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July/August 2017 – Summer’s here and the time is right…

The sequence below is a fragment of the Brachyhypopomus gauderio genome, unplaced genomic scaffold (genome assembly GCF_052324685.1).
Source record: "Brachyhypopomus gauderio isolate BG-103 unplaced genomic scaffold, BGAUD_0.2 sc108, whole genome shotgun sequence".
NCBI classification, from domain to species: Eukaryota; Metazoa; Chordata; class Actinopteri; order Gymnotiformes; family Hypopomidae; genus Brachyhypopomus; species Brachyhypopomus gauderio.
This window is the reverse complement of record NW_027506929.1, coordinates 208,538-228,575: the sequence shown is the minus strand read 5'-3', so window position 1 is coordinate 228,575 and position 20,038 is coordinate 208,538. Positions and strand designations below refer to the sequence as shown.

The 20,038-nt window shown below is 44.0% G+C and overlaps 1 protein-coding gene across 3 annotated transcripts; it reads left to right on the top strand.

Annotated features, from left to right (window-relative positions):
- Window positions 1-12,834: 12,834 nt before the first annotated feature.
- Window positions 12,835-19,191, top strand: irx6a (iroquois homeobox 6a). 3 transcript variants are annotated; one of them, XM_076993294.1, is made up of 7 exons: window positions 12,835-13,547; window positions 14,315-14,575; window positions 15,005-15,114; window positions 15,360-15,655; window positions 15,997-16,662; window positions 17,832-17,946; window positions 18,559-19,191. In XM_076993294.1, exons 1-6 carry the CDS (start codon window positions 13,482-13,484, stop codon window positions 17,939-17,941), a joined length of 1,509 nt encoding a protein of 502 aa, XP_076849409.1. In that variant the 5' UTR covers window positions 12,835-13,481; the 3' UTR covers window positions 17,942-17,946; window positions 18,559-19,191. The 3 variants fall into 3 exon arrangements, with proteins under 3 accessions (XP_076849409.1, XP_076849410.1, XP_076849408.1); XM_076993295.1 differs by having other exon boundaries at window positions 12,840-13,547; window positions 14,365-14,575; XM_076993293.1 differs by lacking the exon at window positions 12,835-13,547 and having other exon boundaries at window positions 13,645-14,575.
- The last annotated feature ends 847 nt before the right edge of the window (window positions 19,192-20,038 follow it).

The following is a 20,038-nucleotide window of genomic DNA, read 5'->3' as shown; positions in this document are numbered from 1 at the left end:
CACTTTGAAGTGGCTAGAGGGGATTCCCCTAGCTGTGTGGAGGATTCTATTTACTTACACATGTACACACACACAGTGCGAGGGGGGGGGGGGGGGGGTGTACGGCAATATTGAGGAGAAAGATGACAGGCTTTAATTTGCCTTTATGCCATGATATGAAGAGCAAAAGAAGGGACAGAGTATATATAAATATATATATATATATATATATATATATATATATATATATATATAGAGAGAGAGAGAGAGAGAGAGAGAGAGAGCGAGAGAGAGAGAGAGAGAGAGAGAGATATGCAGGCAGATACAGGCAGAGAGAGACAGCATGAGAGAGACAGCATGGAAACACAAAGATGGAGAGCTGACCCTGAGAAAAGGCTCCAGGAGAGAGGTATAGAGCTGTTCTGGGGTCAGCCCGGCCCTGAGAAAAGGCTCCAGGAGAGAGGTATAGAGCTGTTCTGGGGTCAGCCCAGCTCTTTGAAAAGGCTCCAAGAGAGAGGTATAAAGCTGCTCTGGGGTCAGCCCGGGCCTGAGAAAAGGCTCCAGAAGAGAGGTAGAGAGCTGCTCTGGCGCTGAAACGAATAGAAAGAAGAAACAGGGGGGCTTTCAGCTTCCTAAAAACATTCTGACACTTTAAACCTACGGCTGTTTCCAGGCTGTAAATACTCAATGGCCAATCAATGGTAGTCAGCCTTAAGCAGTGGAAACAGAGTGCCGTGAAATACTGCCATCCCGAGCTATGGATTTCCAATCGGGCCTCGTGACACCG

Summer’s here and the time is right… And even if I’m not quite as ready for dancing in the streets to Martha and the Vandellas as I once-upon-a-time was, I still like to sing the song, retrofitting words to fit the current activity – whether walking on the beach – visiting and being visited – watching birds – catching fish – being in the garden – or working the usual work at a bit slower pace… Taking a little more time, most of all, for listening for God. Summer’s here and the time is right… And the time is also short. Before we know it we’ll be back in many of our usual routines – our younger generations a year further along in school or career – others of us a year further along in work or retirement. For many of us, time really does go by so very quickly… And slowing down and listening longer for the still small voice of God’s Spirit is the one thing I know… that really consistently helps to cool the heat on the hot days, warm our hearts on the chillier nights. And when, thanks be to God, I have been able to slow down, even a little, I always seem to find myself more grateful… This summer I’m especially thankful for some new and expanding ministries in our parish. Thankful for a new prayer group that’s begun meeting in Bourne. All of us who’ve participated so far have shared our feelings of being very blessed in our time together. We’re presently meeting on the last Wednesday of the month (10 a.m. in downstairs nursery room). (We may adjust this schedule; please keep an eye out for announcements.) Thanks very much to Pastor Sandra Smith for starting and coordinating this ministry. I’m very thankful also for all our Thrift Shop volunteers and those who work on our children’s clothing exchange ministry. And for all who contribute items for the homeless and the Bourne Food Pantry. Early in July we hosted a community Yard Sale in Bourne, which gave us a chance to meet more neighbors. All these ministries of hospitality and outreach help us communicate some of our vision for ministry in the wider community. Please keep all in your prayers. I am always thankful for our children and their families, and for all who are part of our ministries with younger people. Once again we had Children’s Sunday in Bourne in June, with young people reading scripture and singing special music. This year we were also blessed by parents and grandparents who chose a passage of scripture that has special meaning for them, read the passage, and spoke about what it means for them. Thanks also for all the children who sang again the next Sunday in Cataumet. Our bible group is studying Genesis, using a short book, Genesis For Everyone by John Goldingay as a study help. Please let me know if you would like to join us when we re-start in early September. (I will be ordering volume two and would like to place one order for all.) Our New Members Group will also re-start in September. Let me know if you would like to join. We will be saying good-bye soon to Brittany Lord, our Administrative Secretary in...